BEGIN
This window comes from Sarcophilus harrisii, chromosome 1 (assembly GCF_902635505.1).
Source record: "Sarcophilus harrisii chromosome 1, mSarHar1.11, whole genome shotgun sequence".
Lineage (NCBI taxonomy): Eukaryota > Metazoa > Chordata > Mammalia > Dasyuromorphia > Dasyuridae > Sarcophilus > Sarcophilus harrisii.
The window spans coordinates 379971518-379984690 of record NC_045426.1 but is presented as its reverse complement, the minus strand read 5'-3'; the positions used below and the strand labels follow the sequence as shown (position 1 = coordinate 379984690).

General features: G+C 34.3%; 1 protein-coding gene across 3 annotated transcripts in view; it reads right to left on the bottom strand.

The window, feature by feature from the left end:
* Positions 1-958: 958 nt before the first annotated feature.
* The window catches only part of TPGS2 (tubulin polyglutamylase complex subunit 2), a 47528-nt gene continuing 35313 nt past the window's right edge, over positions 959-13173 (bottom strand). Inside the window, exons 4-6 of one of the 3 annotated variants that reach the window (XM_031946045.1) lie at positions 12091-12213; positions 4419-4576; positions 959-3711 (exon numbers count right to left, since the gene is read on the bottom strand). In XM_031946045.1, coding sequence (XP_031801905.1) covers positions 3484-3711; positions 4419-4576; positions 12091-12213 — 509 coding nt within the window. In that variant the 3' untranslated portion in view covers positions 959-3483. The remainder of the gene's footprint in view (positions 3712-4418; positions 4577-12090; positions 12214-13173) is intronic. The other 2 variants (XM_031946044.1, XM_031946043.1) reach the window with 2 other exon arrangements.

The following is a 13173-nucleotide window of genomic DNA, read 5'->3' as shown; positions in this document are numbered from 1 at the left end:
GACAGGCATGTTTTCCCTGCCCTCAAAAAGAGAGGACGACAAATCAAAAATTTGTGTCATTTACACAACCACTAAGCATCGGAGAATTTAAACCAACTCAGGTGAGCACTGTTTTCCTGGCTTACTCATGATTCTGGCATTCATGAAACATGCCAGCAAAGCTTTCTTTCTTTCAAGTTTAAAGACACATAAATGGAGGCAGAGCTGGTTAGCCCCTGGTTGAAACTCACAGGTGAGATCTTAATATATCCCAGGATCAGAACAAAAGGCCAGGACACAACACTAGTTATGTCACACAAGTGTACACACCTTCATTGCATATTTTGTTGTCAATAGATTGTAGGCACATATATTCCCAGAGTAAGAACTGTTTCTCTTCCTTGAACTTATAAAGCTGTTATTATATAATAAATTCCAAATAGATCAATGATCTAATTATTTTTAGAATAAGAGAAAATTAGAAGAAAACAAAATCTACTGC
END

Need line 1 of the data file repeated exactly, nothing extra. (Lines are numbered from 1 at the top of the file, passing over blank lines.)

This window comes from Sarcophilus harrisii, chromosome 1 (assembly GCF_902635505.1).